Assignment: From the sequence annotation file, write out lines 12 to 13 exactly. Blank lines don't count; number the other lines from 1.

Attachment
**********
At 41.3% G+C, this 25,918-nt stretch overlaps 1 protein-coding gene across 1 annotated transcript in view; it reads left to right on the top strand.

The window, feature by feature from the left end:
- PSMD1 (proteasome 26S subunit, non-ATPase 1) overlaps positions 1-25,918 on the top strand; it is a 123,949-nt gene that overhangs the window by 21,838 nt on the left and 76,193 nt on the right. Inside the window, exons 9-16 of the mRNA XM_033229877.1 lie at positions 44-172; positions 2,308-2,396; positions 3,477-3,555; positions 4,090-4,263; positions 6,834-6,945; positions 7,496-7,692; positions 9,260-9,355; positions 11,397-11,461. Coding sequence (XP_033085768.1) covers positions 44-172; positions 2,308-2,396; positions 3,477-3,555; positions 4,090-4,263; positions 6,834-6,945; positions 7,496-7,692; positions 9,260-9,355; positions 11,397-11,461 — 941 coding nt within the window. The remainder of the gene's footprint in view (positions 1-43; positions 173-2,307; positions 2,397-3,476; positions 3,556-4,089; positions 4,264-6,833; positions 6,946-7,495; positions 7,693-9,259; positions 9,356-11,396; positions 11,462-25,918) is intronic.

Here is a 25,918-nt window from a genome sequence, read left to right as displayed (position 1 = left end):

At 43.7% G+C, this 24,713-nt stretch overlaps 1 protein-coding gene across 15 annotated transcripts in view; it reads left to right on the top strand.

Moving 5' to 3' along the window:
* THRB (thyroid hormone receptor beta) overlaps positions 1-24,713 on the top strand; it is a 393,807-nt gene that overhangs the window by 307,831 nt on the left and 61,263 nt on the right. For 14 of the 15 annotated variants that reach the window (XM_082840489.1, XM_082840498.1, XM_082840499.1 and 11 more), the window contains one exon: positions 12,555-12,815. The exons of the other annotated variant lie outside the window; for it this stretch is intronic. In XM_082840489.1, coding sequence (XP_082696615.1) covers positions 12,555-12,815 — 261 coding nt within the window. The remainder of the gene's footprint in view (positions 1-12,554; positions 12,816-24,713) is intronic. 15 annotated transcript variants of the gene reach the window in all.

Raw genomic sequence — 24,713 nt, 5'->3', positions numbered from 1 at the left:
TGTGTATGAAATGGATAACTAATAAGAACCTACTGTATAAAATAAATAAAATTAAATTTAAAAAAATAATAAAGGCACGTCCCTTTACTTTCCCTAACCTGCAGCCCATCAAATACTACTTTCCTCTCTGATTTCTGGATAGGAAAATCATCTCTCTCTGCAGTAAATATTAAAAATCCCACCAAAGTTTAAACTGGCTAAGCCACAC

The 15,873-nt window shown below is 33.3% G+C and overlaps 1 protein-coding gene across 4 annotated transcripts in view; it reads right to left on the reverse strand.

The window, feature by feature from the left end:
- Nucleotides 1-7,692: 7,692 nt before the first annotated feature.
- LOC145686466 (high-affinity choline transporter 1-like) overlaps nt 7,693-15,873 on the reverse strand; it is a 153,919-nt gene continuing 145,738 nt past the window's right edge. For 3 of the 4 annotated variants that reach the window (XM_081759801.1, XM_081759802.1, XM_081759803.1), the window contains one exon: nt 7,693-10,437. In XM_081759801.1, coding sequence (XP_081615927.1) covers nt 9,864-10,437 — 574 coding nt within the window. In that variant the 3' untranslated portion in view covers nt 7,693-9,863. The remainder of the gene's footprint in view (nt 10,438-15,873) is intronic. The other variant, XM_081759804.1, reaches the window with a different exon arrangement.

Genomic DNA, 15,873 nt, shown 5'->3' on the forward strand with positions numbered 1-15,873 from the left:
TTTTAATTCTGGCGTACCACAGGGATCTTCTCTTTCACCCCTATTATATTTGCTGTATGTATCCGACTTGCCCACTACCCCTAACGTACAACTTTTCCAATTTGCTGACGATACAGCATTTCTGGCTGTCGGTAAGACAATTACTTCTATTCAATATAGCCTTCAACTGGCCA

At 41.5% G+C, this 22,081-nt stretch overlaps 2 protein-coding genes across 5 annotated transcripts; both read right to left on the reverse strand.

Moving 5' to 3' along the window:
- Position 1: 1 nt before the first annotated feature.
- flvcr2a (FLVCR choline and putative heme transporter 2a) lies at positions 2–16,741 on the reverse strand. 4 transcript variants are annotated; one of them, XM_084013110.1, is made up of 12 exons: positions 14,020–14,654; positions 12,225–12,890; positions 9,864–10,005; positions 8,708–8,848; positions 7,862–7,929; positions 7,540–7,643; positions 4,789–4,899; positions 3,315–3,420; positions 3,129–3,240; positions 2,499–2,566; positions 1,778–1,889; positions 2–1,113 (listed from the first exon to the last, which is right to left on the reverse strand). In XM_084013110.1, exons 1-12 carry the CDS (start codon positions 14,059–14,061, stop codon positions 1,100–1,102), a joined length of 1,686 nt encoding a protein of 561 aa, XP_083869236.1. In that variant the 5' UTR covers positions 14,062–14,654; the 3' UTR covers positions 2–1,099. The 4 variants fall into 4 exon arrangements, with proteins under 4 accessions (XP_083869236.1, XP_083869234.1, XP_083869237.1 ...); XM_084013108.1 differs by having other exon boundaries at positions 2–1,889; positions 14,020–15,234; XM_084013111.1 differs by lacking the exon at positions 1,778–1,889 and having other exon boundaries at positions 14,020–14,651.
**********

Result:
- Nucleotides 1-7,692: 7,692 nt before the first annotated feature.
- LOC145686466 (high-affinity choline transporter 1-like) overlaps nt 7,693-15,873 on the reverse strand; it is a 153,919-nt gene continuing 145,738 nt past the window's right edge. For 3 of the 4 annotated variants that reach the window (XM_081759801.1, XM_081759802.1, XM_081759803.1), the window contains one exon: nt 7,693-10,437. In XM_081759801.1, coding sequence (XP_081615927.1) covers nt 9,864-10,437 — 574 coding nt within the window. In that variant the 3' untranslated portion in view covers nt 7,693-9,863. The remainder of the gene's footprint in view (nt 10,438-15,873) is intronic. The other variant, XM_081759804.1, reaches the window with a different exon arrangement.